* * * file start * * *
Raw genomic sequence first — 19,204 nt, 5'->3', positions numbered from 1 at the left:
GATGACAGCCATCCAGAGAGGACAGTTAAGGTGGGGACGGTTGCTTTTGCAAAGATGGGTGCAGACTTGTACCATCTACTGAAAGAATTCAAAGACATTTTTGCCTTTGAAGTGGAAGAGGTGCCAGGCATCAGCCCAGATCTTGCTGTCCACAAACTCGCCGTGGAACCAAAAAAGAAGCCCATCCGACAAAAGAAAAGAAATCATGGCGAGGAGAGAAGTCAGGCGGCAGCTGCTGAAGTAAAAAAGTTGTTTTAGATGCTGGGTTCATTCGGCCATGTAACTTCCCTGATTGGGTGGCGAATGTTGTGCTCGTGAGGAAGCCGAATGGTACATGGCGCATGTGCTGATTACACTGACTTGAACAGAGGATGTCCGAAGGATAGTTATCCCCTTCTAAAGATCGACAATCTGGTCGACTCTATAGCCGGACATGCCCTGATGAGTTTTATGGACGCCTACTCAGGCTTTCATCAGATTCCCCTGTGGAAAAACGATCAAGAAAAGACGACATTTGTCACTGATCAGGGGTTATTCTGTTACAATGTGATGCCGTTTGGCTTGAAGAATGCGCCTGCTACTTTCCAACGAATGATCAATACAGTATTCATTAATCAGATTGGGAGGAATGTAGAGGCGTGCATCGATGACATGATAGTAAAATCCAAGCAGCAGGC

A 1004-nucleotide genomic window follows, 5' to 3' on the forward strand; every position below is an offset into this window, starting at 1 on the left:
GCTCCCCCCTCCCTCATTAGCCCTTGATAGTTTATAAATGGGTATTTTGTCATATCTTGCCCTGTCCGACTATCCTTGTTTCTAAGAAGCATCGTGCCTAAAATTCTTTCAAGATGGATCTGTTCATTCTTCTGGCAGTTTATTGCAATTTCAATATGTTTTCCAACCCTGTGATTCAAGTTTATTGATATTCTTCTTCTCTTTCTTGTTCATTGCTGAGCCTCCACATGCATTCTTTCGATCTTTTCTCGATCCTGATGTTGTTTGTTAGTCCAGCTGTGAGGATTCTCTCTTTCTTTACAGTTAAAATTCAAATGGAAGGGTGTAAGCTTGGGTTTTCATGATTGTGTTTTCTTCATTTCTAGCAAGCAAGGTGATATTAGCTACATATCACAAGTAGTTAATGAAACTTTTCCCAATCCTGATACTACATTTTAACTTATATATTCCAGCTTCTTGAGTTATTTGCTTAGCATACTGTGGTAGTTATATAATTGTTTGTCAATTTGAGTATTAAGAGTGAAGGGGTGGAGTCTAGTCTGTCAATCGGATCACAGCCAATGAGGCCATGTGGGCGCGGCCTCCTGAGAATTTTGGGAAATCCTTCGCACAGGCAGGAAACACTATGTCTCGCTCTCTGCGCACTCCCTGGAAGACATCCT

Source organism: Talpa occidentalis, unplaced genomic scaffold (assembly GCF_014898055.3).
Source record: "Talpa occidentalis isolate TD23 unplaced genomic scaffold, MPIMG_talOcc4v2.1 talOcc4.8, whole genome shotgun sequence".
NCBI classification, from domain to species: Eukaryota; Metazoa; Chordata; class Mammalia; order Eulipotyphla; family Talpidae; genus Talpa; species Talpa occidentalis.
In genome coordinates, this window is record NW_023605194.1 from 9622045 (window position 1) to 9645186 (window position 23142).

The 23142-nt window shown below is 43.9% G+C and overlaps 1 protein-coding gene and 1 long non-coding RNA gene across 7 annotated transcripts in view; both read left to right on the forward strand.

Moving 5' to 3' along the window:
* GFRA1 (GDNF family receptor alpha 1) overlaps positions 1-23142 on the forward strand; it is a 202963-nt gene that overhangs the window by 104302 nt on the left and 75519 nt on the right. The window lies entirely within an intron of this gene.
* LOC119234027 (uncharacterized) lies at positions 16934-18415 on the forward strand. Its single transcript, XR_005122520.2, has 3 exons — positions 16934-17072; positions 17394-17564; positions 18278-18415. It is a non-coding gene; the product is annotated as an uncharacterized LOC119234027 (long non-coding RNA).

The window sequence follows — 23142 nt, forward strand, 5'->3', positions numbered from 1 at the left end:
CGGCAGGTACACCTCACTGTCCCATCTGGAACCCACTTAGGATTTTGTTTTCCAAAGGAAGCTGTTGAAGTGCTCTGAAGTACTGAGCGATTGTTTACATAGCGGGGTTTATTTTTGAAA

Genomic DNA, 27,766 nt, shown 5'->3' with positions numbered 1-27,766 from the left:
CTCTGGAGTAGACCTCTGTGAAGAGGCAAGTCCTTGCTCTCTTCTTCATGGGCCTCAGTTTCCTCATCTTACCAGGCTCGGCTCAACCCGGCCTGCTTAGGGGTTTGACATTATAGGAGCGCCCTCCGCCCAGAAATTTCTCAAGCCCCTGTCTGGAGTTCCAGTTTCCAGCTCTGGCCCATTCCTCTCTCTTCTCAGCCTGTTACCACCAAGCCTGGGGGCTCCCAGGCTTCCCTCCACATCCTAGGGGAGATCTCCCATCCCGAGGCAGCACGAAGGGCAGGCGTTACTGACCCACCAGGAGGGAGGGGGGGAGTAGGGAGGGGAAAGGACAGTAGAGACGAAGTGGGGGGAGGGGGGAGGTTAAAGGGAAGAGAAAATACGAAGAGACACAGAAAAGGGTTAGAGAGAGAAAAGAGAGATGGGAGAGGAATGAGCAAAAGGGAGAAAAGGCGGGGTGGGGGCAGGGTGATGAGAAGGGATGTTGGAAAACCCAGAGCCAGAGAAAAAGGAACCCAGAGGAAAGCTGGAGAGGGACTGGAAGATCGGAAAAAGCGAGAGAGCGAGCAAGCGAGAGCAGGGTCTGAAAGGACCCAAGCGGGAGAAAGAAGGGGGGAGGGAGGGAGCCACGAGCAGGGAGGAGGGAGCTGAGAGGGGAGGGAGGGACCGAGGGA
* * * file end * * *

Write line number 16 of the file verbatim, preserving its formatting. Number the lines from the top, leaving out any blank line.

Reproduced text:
CTCTGGAGTAGACCTCTGTGAAGAGGCAAGTCCTTGCTCTCTTCTTCATGGGCCTCAGTTTCCTCATCTTACCAGGCTCGGCTCAACCCGGCCTGCTTAGGGGTTTGACATTATAGGAGCGCCCTCCGCCCAGAAATTTCTCAAGCCCCTGTCTGGAGTTCCAGTTTCCAGCTCTGGCCCATTCCTCTCTCTTCTCAGCCTGTTACCACCAAGCCTGGGGGCTCCCAGGCTTCCCTCCACATCCTAGGGGAGATCTCCCATCCCGAGGCAGCACGAAGGGCAGGCGTTACTGACCCACCAGGAGGGAGGGGGGGAGTAGGGAGGGGAAAGGACAGTAGAGACGAAGTGGGGGGAGGGGGGAGGTTAAAGGGAAGAGAAAATACGAAGAGACACAGAAAAGGGTTAGAGAGAGAAAAGAGAGATGGGAGAGGAATGAGCAAAAGGGAGAAAAGGCGGGGTGGGGGCAGGGTGATGAGAAGGGATGTTGGAAAACCCAGAGCCAGAGAAAAAGGAACCCAGAGGAAAGCTGGAGAGGGACTGGAAGATCGGAAAAAGCGAGAGAGCGAGCAAGCGAGAGCAGGGTCTGAAAGGACCCAAGCGGGAGAAAGAAGGGGGGAGGGAGGGAGCCACGAGCAGGGAGGAGGGAGCTGAGAGGGGAGGGAGGGACCGAGGGA